In an effort to compete with the two biggest names in the education technology business – Apple and Google – Microsoft is offering schools access to an ad-free version of its search engine Bing and free use of its Surface tablets. Schools who sign up for the company's Bing for Schools program will not only see their internet search results stripped from advertisements and adult content, but will also get free tablets and other tools that will aid them in teaching their students how to use the internet effectively.
It makes a lot of sense for the technology giant – which has struggled in the mobile technology space – to attempt to regain its dominance by going after young users. Microsoft's problem is not just of actual hardware, but desirability, as it is simply not considered "cool" relative to competitors like Apple. However, by getting younger users to try and maybe even embrace the company's products, they could be creating loyal, or at least more open-minded, consumers a decade down the road.
Microsoft's move is the latest sign that technology companies are targeting the education market as a way to reach children who will become the next generation of consumers.
The new Bing campaign, framed in the context of privacy concerns, is part of a broad, anti-Google marketing campaign directed by a team of political consultants including Mark Penn, long-time adviser to Bill and Hillary Clinton.
In recent months Microsoft has ramped up allegations posted to its "Scroogled" website, including claims that Google violates its users' trust by scanning emails to target ads. Microsoft has also backed promotion of a "Do Not Track" protocol that would discourage online ad targeting.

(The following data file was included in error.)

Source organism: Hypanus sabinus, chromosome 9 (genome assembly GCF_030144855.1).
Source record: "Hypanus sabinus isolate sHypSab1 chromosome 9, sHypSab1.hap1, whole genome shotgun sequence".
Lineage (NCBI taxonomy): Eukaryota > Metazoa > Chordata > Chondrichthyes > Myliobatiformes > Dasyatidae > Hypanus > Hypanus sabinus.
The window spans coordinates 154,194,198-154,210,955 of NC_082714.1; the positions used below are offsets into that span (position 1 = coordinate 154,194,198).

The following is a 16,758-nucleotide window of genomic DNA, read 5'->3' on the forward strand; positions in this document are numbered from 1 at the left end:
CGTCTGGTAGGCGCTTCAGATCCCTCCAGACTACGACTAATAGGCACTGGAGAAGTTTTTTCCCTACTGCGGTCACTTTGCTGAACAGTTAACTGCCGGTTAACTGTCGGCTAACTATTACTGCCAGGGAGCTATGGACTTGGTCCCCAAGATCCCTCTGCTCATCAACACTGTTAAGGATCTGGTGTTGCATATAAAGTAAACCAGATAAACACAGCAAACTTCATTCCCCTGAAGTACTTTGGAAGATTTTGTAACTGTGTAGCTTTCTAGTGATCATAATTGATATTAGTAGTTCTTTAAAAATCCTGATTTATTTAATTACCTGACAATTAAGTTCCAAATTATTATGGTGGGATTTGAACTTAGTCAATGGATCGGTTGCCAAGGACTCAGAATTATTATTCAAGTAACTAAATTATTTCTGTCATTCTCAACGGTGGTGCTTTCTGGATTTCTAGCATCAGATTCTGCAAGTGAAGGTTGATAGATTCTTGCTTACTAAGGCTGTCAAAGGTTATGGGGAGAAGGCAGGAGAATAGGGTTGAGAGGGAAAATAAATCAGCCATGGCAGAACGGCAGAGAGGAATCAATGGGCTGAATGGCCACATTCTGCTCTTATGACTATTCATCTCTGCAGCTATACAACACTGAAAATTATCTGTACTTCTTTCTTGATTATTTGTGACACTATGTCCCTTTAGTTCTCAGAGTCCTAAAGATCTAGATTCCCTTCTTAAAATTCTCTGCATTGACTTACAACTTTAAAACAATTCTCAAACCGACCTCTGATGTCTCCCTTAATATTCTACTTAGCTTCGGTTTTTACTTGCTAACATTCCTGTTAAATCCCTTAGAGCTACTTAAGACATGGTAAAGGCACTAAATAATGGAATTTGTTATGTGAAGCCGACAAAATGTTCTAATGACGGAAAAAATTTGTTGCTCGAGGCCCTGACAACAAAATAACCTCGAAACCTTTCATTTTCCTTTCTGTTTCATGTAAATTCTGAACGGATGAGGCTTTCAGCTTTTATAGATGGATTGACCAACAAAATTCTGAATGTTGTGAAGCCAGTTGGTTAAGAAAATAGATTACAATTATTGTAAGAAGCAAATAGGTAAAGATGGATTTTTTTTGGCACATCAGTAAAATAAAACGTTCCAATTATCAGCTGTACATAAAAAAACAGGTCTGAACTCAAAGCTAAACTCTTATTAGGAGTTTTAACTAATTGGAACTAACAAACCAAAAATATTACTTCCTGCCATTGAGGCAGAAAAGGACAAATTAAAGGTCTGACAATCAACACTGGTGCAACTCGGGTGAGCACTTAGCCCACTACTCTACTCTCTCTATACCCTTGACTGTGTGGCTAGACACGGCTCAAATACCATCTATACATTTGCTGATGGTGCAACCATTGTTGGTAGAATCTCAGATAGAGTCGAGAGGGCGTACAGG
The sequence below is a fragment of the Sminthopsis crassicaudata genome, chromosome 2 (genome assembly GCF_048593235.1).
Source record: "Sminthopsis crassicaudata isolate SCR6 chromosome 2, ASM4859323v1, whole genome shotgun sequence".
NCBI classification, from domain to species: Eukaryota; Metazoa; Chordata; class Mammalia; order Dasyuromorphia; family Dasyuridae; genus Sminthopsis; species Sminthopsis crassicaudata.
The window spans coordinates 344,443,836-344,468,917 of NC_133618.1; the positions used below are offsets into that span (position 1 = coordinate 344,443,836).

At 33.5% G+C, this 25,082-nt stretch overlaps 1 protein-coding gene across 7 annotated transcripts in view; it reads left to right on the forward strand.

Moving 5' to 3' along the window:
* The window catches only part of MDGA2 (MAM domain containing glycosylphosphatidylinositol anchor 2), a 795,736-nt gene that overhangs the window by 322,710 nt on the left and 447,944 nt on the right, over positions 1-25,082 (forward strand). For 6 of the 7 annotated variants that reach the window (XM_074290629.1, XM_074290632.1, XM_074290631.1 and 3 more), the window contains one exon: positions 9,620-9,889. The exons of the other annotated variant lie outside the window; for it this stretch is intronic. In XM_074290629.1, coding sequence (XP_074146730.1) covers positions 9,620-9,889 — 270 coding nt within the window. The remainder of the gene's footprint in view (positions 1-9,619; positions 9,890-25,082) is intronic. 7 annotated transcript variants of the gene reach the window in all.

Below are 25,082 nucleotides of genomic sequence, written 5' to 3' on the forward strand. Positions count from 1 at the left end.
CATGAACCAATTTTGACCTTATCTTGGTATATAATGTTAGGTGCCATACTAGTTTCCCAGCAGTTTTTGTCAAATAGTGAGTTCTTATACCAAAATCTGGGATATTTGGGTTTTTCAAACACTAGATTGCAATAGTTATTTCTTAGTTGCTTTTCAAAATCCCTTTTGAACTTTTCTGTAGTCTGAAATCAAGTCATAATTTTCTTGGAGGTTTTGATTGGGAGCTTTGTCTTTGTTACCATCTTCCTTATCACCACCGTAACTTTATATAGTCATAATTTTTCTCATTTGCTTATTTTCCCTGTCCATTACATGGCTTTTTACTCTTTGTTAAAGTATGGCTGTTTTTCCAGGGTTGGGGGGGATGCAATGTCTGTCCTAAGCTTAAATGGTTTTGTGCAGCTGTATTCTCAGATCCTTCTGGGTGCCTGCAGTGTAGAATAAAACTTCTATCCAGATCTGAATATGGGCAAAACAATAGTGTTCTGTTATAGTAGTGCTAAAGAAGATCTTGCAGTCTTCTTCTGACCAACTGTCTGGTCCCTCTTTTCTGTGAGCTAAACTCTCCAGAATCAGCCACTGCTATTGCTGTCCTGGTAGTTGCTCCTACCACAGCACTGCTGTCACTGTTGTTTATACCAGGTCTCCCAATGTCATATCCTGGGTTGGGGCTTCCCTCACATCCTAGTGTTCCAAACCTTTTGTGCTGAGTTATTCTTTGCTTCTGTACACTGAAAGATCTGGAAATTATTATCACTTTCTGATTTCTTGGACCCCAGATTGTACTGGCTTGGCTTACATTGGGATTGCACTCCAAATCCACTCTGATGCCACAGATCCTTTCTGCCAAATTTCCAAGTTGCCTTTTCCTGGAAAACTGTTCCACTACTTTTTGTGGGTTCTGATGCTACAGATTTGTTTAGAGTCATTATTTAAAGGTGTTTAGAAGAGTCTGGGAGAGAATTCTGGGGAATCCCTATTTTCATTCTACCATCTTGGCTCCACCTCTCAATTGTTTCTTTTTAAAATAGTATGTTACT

Reuters reports this new effort by Microsoft is aimed squarely at Google's bottom line. While MS makes most of its revenues from software, Google's main profit-generator is internet advertisement. A software suite that would come bundled with the Surface tablets would also compete the with Google's Office-like product Google Apps.
Late last year Google announced that it hopes to get more of its Chromebook computers into the classroom by pricing them at $99 for educational institutions.
As part of the Bing campaign, school districts whose students use the Microsoft search engine win points, which they can redeem for Surface tablets.
Aleigha Henderson-Rosser, the director of instructional technology at Atlanta Public Schools, said she had no qualms about receiving aid from tech companies. Atlanta schools will not be paid money to participate in the Bing program, she said.
Henderson-Rosser said she will try to rally parents to use Bing to help win Surface tablets for schools that cannot afford the technology.
"I'm seeing it as a community effort to fill in the gaps," she said. "What school is going to turn down tablets for our students?"
The new Bing for Schools initiative is designed to improve digital literacy for students by putting technology in classrooms, helping students learn how to use the power of search, and making sure they can do it in a safer, ad-free environment, according to the Bing website.
For schools in the search pilot, all of the Bing searches will have three key enhancements: removal of all advertisements from search results; automatic strict filtering to help block adult content; and augmented privacy protections. Microsoft plans to bring the enhanced Bing experience to over 800,000 students as they start school.